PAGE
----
Tuesday, June 17, 2014

And we'll never be judges

I don't want to be a legislator or a political appointee heading some bureaucracy. I don't want to be a city or county commissioner or a school board member. I don't even want to be a judge.

But it really chaps my hide to know (not think, not guess, but know) that even if I wanted to pursue any of those jobs, the job I've dedicated myself to thus far would disqualify me. Once a public defender, never an anything else in public life.

We, the public defender community, have long known that we were not going to be able to stay in this role if we someday want to be judges. Fortunately for me, I'm an advocate through and through, so that was never a problem for me. But I have colleagues who would have loved to be judges, and who would have been marvelous judges, who get overlooked at every opportunity. Part of that is the networking angle. We're not attending the right meetings (because we can't afford it and our offices can't afford to cover us), we're not meeting the right people, becoming known in the right circles. Of course, prosecutors get to be judges, but public defenders don't.

It's more than just the financial aspect, though, because even those who do much private criminal defense work don't get to the bench.

It really shouldn't come as a surprise, then, to learn that being a public defender is a bar to all kinds of other jobs. We saw earlier this year how representing a particularly disliked death row defendant, no matter how tangentially and no matter how meritorious the issue, disqualified an attorney from joining the Justice Department. And now we see that the ratio of former prosecutors and judges to former public defenders in Congress isn't a fair fight, either. The key comparison: right now, the House has 32 former prosecutors; since 2000, only 5 former public defenders. I'd be curious to see the resumes of those former PDs, too, because I'd guess they had work between being public defenders and running for office. Prosecutors can run for office; public defenders have to have transition jobs before they can run.

The Washington Post story has examples of attack ads that have run against those defenders who do try to run for public office. Defend one accused murderer or child rapist and that'll be the first thing your opponent points out about you. I know exactly which case of mine would be the first mentioned in the attack ad against me if I ever tried to run for office. I think I can guess which would be second. After that, though, there's a whole slew of stuff to choose from. They'd need to buy a full half hour ad to properly rake me across the coals for all the bad guys I've tried to help.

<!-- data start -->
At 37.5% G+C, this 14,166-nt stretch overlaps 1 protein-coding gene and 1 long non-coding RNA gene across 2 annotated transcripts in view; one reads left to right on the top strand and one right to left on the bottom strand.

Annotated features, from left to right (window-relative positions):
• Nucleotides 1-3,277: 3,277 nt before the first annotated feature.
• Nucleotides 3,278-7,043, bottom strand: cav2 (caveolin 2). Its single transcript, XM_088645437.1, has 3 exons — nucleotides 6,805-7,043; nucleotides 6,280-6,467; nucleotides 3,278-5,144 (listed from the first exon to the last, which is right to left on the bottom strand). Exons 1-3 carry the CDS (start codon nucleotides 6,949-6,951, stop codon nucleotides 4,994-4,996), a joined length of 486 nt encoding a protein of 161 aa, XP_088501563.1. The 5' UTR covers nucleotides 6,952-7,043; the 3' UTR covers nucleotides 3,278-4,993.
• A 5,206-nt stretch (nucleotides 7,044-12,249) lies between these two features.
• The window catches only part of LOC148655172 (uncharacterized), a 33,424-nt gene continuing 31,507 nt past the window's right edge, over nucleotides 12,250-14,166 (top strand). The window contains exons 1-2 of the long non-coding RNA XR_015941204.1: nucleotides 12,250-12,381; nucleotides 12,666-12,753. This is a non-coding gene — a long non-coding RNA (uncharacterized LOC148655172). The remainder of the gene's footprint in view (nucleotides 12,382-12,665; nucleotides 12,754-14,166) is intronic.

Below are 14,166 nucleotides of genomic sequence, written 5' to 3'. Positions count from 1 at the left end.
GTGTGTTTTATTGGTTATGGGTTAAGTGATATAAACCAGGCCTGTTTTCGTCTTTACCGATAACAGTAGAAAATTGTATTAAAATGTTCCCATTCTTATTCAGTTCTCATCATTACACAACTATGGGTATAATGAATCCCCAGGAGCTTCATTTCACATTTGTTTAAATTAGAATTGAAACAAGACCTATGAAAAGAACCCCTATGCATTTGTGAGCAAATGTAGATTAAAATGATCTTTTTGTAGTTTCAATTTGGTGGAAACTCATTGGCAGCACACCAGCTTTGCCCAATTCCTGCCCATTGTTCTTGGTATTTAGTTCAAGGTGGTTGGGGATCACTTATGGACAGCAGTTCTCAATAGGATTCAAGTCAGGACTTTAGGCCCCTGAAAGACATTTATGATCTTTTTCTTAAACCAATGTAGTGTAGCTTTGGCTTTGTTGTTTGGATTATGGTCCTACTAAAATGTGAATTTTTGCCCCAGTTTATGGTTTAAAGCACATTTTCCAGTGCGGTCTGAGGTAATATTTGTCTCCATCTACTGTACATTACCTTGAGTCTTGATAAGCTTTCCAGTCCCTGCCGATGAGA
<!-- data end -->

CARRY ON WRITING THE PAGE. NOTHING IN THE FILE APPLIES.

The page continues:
What is this about? Why is public defender work so disrespected? Except it goes beyond disrespect. Public defender work is downright despised. I can't even work up a whole lot of anger about it, anymore. The public defender hate just leaves me feeling so defeated.

We're good people. We're good lawyers. We're not idiots who just couldn't get better jobs. We actually do this work because we believe in it. It's work you should believe in, too, if you like the Bill of Rights. It doesn't just stop at the Second Amendment, you know. There are, in fact, 4 Amendments that focus on the rights of those suspected of and charged with crimes. One of them even guarantees every criminal defendant the right to the assistance of counsel. So you could even say we're true patriots, doing a job specifically outlined in the Constitution. You're welcome, by the way, for all that security in your person and effects against unlawful searches.

But instead of getting thanks, we get crapped on. We're laughed at, derisively called "public pretenders." (Yeah, that's really original and we've never, ever heard it before.) We're confronted at parties with outraged queries of how on earth we can sleep at night. We're vilified on comment forums. We're the red-headed step-children of state agencies, being asked to do more and more work with half the resources of other state lawyers (I'm looking at you, prosecutors). Then when we still manage to do good things with those limited resources, we're just more hated. And to top it all off, we're not allowed to have any role in public policy discussions because there's always someone there to point out that the work we do is somehow "incompatible with justice."

It's a sin and a shame that the perspectives that we have aren't valued, that our experiences aren't represented in state houses or Congress, that we aren't desired contributors to policy discussions. We would actually have something worthwhile to contribute, if you'd all stop insulting us and hating us long enough to listen.

But you won't and I'm too tired to fight. So, go on. Keep hating and disrespecting me, my colleagues, and the work that we do. Just know, though, that if any of you anti-public defender folks ever get arrested for DUI or accused of rape or murder, one of us will be there to stand beside you in court, no matter what sort of mud and disrespect you've flung at us. We don't pick and choose who is worthy of a defense. We stand on the principle that everyone has Constitutional rights that should be respected. Even you jerks who wouldn't vote for one of us because of our principles. We're just that damn principled.


3 comments:

A Voice of Sanity said...

IMO, no one should be allowed to be a prosecutor until they have at least 10 years as a defense attorney, public or private.

That should solve some of the problems you mentioned.

Anonymous said...

I've always enjoyed the hate. It means I'm doing my job right.

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